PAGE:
Global Cuisine

altSoups and stews are my favorite dishes during the cold-weather months. Now that the weather has turned chilly and much of the past few weeks have been marked by rain, I am ready to jump into my repertoire of soups and stews. I love meals of chicken soup or beef stew, but I also enjoy vegetarian dishes that are just as filling, nutritious, and comforting. Something with a bit of heat and spice is right up there with the best of soups and stews. That dish for me is Indian dal, a cross between a soup and stew.

Made of legumes (specifically lentils, split peas, or chickpeas), dal is simply put a very earthy dish, often served as part of a thali, a selection of different dishes that can include poultry or meats, vegetables, chutney, raita, and breads. But even when served with rice and/or the flatbread chapati, dal can make a complete meal. The Indian spice blend, garam masala brings warmth and deep flavor and a combination of turmeric and paprika creates a glowing orange color. When you desire something comforting and thoroughly warming, this favorite Indian comfort food is the dish to make.

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currantsconesOn the quest to bake the perfect scone, I've baked batch after batch of flat, hard, and dry scones. But as the saying goes, the third time's the charm. On my third try I created the fluffiest, most tender, high-rise scone. I have a great love for scones. Some of my best memories have been made while eating scones over tea with friends. I love them spread with clotted cream and jam. I remember the first time I had a scone was at the Orangery in Kensington Gardens in London. A group of us had the full English afternoon tea treatment with cucumber sandwiches, pots of the best tea from India, scones, and other tea cakes.

Typically scones are made plain or with sultanas, which are what the British call raisins. But any dried berry or chopped dried fruit works well. I especially love currants, cranberries, golden raisins, or chopped apricots. Chopped nuts also work well. Spices such as ground cinnamon, ginger, or cardamom lend a festive touch. Lemon or orange zest in the batter adds a nice citrus fragrance. Whatever combination you choose, scones are always well received around the holiday time. They make an ideal offering for whenever family or friends stop by to visit. Best of all they can be whipped together in minutes.

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tamalesWhen it comes to cooking the food from another culture, the ingredients and techniques can be unfamiliar. Going to a foreign country and taking a cooking class is great, but not a readily accessible opportunity for most. Fortunately there are local cooking classes and cooking kits.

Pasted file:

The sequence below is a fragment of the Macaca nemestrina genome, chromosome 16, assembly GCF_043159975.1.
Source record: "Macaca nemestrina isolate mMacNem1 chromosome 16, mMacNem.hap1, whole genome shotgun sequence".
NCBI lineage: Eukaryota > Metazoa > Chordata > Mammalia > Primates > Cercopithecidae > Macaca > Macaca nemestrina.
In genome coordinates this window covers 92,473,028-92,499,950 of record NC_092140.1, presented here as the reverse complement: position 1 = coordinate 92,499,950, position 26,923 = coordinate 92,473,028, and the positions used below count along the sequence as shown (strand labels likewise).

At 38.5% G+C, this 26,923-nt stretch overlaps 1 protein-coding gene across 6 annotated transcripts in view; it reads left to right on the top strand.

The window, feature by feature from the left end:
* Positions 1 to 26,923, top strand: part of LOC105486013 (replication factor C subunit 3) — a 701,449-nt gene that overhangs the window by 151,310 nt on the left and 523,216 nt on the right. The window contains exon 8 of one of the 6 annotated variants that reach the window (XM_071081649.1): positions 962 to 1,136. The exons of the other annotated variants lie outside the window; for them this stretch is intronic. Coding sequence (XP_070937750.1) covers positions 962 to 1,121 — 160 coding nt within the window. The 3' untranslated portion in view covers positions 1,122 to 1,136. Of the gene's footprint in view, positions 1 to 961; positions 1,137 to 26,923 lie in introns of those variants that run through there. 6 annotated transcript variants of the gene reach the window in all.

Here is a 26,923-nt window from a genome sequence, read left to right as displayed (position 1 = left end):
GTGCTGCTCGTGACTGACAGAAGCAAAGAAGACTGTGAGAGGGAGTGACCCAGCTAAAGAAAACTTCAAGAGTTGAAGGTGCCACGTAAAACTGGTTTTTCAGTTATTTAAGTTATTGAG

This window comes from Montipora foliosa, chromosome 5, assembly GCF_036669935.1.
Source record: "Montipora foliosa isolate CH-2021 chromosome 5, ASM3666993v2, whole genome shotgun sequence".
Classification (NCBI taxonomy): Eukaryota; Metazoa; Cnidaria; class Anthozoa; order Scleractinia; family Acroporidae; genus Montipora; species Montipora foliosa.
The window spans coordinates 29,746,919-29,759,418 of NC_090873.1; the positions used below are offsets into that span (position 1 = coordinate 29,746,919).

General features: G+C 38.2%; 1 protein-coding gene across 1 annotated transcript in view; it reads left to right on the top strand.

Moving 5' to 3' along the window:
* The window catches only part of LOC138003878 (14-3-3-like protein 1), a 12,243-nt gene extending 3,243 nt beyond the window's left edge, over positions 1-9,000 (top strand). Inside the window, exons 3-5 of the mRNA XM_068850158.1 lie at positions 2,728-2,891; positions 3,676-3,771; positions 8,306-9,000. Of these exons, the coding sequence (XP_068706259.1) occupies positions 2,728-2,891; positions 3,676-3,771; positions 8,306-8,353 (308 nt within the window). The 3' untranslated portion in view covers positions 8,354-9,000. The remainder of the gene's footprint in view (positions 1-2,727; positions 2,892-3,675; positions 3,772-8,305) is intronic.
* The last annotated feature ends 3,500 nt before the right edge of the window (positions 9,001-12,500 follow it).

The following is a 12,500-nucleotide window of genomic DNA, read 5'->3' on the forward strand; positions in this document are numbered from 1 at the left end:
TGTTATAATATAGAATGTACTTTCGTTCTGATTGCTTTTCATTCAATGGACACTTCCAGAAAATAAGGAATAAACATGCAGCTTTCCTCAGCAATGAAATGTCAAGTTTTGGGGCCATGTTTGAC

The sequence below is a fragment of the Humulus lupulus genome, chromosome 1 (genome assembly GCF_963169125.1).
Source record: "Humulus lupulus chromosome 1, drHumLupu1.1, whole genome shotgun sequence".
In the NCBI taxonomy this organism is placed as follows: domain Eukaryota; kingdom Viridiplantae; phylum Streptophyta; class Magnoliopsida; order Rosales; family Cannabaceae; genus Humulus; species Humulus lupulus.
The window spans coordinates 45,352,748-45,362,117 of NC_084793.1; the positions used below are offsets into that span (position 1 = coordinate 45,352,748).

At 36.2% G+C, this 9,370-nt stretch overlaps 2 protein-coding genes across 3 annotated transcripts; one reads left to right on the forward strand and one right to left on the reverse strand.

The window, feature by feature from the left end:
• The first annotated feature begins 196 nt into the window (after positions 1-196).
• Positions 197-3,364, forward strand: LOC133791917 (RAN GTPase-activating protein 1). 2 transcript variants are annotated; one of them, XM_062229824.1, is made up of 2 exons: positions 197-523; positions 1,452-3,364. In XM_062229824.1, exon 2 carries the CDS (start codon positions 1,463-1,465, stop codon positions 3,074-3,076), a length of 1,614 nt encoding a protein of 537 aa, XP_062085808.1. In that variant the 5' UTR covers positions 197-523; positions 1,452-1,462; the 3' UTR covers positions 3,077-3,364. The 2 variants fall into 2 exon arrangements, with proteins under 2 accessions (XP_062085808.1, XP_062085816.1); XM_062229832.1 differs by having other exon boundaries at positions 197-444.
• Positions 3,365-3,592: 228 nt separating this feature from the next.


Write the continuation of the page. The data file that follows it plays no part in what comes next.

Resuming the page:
Recently launched Global Grub offers cooking kits with extremely well written instructions that will help you succeed in making things like sushi, or jerk chicken with coconut rice and beans. I used the tamales kit and was very impressed with the quality of the ingredients, the clear instructions and the wonderful results. My dad said the tamales were the best he'd ever eaten!

Kits include the dry and hard to find ingredients, and range in price from $13.99 up to $19.99 and for every kit purchased, Global Grub donates a meal to someone in need through their local food bank. Global Grub offers tutorial videos on their site, and the instructions with each kit are easily folded into a stand for easy reference as you cook.

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limesaltchips.jpgCorn tortillas come in such huge bags, I don't know how can you possibly use them all. Buying one of those packages, though they are cheap, is a major commitment in my house. It means weeks of enchiladas, tacos, chilaquiles and when I run out of ideas, tortilla chips or totopos as they are known in Mexico. I love the word totopos, even though it sounds a bit too much like the Italian name of a certain well-known cartoon mouse.

Traditionally totopos are tortillas cut into triangular wedges that are deep fried in oil. If there is one thing I just can't bring myself to do, it's deep fry anything in oil. I just can't. Don't ask me. So here is what I do instead, I bake the tortillas. Baking doesn't make them as light, crispy and decadent as frying, but they are still yummy and as a bonus you can enjoy them with very little guilt.

If you look for tortilla chips in the store, you'll find they come in all kinds of flavors. With a little experimenting I found you can make great lime and salt flavored chips with--you guessed it, lime and salt! Eat them plain, with salsa or with toppings like guacamole, refried beans and crumbly Mexican cheese. Are you getting hungry yet? Because I sure am.

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Spicy Pumpkin Seeds – Great with beer

Classic Margarita – Blending is not allowed.

Lila’s Guacamole – The best way to eat green.

Huevos alla Amy – A breakfast treat.

Tortilla Soup - In case it's still cold in your neck of the woods.

Topopo Salad – A salad of volcanic proportions.

Ceviche – Cool and refreshing.

Enchiladas Suizas – Simply delicious.

Mexican Chicken – Spicing it up.

Goat Cheese and Poblano Quesadillas with Pineapple-Habanero Salsa - For those who like it HOT!

Grilled Steak Tacos with Watermelon-Mango-Jicama Salsa - It's not a celebration without tacos & salsa.